The difference in g is most pronounced with latitude: equatorial (smaller) latitudes have lower values of g and polar (higher) latitudes have larger values. Because of the latitude differences between the Netherlands and the location where the clock resided in the New World, g was different (smaller) by about 0.01 m/s2 in the Americas. This is what caused the clock, operating with a period given by T = 2π √(L/g), to lose about 45 seconds per day.
The solution? You have to make sure that the ratio, (L/g), stays constant. If g is 0.1% smaller in a new location, shorten the length of your pendulum (L) by 0.1%, and you’ll keep time properly again. If g is larger, lengthen your pendulum accordingly. Only with the proper period can a pendulum clock keep the time as it was designed.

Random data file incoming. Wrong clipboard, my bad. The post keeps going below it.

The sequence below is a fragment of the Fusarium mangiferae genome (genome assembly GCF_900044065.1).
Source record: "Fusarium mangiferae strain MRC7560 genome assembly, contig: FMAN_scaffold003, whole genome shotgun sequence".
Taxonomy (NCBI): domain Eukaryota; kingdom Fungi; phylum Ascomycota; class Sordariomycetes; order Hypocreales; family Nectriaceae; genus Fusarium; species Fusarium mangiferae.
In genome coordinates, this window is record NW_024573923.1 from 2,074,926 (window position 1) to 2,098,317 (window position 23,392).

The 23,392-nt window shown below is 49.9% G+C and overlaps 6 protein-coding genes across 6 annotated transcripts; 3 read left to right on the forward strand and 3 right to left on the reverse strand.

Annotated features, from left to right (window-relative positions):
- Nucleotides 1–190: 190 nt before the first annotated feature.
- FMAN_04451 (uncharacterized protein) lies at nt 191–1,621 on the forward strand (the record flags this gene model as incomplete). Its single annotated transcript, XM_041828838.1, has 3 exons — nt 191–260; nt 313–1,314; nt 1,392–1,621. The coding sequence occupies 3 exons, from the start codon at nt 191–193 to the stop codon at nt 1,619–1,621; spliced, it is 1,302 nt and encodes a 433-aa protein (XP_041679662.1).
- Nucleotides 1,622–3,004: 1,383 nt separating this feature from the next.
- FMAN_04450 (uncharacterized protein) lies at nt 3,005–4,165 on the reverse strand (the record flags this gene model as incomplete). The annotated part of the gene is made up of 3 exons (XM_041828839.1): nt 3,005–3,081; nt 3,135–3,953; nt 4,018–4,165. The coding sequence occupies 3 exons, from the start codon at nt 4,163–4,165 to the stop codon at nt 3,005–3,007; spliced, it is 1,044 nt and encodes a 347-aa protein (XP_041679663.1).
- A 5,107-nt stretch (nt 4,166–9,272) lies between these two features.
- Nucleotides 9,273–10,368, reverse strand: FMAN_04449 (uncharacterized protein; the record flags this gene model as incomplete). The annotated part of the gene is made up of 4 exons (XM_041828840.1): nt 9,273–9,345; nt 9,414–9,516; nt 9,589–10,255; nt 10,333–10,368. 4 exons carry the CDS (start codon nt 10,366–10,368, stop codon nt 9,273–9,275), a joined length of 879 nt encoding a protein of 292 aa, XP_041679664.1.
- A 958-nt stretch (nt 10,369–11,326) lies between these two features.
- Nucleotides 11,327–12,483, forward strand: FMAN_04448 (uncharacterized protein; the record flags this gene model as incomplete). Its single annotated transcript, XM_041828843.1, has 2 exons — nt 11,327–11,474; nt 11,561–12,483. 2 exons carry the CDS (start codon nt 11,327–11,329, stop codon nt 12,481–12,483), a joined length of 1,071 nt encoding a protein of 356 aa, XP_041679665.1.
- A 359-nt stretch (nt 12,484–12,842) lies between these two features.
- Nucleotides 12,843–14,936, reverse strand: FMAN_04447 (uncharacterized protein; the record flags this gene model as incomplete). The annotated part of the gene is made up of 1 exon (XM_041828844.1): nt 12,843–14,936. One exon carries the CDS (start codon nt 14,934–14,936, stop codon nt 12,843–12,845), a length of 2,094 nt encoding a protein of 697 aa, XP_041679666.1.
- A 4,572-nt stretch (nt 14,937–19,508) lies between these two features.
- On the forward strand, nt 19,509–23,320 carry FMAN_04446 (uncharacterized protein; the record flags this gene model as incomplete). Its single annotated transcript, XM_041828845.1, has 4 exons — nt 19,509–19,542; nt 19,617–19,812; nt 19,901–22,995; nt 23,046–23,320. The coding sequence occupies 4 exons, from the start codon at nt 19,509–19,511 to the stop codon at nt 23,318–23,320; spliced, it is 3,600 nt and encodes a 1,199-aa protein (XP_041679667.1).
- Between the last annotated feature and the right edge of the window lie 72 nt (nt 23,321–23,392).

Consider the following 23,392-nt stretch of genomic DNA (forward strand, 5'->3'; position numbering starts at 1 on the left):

The reason your pendulum clock keeps track of time so well is because each swing of a pendulum takes the same amount of time to complete. The only two factors that determine the swing time, under ideal conditions, are the length of the pendulum and the gravitational acceleration at Earth’s surface. Even though the Earth is very close to a perfect sphere, and even though the acceleration due to gravity is almost constant everywhere, these tiny differences can add up. We had no idea that the Earth’s gravitational acceleration varied in the 17th century, and it’s arguable that we found out in the most unceremonious way. Yet even an unintentional experiment can be groundbreaking and educational, as bringing a Dutch-made pendulum clock to the New World proved to be. At the end of the day, whenever you learn something new about the Universe, it has to be considered a victory.
Ethan Siegel is the author of Beyond the Galaxy and Treknology. You can pre-order his third book, currently in development: the Encyclopaedia Cosmologica.